Have you ever felt like a fraud? Maybe you experienced anxiety someone would “find you out” if you didn’t know something. It can happen to anyone, anytime, and anywhere – whether you’re in your first job or have been in the workforce for decades. When you feel like an imposter, you may self-sabotage your success without even realizing it by obsessing over minor mistakes or working twice as hard to prove that you’re successful. These feelings are known as Imposter Syndrome and experiencing it without strategies to get past these emotions can negatively impact your ability to grow and thrive in your career.
Try these four strategies to help overcome those destructive feelings and become a better version of yourself at work and in life.
Lean into Positivity
For some people, it’s common to underplay their achievements, attributing success to luck or good timing. While a degree of humility is admirable, it can hurt more than help if they are already fostering feelings of self-doubt. For instance, if you have been working on a new project at work and have exceeded your expectations, be sure to let your coworkers know that you are proud of your accomplishments rather than putting yourself down or dismissing them as unimportant.
One way to help you become more positive is by sharing your experience with others. For example, if you write a blog post on LinkedIn about your new job, consider mentioning what you learned during the hiring process. Did you discover that you are resilient or the importance of soft skills? Whatever it was, don’t keep it to yourself — you never know who you will influence. The more you put yourself out there, the more people will see you as a thought leader in your industry.
Celebrate Your Wins
Another way to combat imposter syndrome is by celebrating all your wins – no matter how large or small they might be. Reframe self-promotion as an exchange of value and self-enthusiasm and do it passionately. Keeping a record of your wins can help you stay motivated. Create a table with three columns: one for listing types of wins, another for descriptions of what actions you completed, and another for dates. Ask yourself: “What have I done that makes me feel capable?” and “If my younger self could see my life now, what would she be proud of?” People with a positive sense of accomplishment feel more hopeful about the future; those with imposter syndrome forget their achievements and can combat this by remembering their strengths.
When we recognize our accomplishments, we need to celebrate them somehow. We could buy a small reward for ourselves or do something for enjoyment. The celebration doesn’t have to be huge, but it should matter to you. By doing this, our brains release the neurotransmitters dopamine and serotonin—associated with motivation and happiness—and help us accomplish even more.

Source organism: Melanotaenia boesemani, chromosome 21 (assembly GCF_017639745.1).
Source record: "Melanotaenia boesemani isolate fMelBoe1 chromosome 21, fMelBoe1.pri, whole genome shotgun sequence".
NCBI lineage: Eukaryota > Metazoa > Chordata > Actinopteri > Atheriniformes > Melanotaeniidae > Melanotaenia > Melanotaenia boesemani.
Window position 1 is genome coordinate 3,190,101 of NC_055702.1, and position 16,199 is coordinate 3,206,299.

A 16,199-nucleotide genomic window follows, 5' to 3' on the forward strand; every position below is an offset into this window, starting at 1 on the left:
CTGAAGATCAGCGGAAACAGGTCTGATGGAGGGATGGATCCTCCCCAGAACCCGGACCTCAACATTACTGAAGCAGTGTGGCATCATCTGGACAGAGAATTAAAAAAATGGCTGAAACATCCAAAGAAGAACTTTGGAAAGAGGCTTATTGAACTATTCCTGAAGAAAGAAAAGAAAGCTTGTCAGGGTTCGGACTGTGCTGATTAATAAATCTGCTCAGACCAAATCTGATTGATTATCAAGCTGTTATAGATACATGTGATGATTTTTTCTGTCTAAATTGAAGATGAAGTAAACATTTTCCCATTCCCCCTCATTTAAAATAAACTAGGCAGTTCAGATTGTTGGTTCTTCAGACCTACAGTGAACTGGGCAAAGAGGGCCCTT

Be Mindful of and Limit Your Social Media Usage
Social media can be helpful and harmful when dealing with Imposter Syndrome. By engaging with popular role models on sites such as LinkedIn, YouTube, Instagram, and TikTok, you can learn from people who have succeeded in your field. You can also use these tools to research people you admire and learn about how their career paths led them to where they are currently. When choosing your role models online, be sure to be intentional about who you choose; not everyone has to be an “influencer” – you may have people who can already help in your network.
For all the positive impacts of social media providing access on how to cope with Imposter Syndrome, it can also contribute to feelings of inadequacy or poor self-esteem. By practicing self-awareness as you scroll through your feeds, you can avoid the potential drawbacks of the internet. Unfollow people who bring you down and focus on the educational or inspirational content that feeds your best self and reminds you to express gratitude for your wins, give yourself grace, and visualize the future you want.
Strategize Your Goals
Sometimes you feel like a fraud, and you want to prove yourself. You may try to prove yourself by setting unrealistic goals to deadlines quickly. There is nothing wrong with setting goals, but you should also strategically plan how you will reach them is tempting when you’re feeling this way. Feeling overwhelmed is a familiar feeling among people who try to manage their imposter syndrome this way. Attempting to complete so much that everything loses its meaning and value, and you won’t be able to execute your objective effectively.
Break your goals into smaller, more manageable components and focus on one thing at a time. If you stay focused and consistent, you’ll get much further than if you tried to tackle everything at once. Block out your schedule for the week, making sure to devote time to your biggest priorities. Divide your day into smaller periods dedicated to secondary tasks (reading emails, editing, scheduling), and then reserve larger segments of your day exclusively for high-impact projects. By doing this, you can get a handle on what you need to do in the short and long term.
Overcoming Imposter Syndrome is a process – it won’t happen overnight, and it’s important to know that everyone’s approach to overcoming it will look different. There are many ways to do this but reflecting on what works for you and does not is essential in overcoming Imposter Syndrome. Implementing the strategies here will help you release some of the negativity, stress, and anxiety that might be holding you back in your career.
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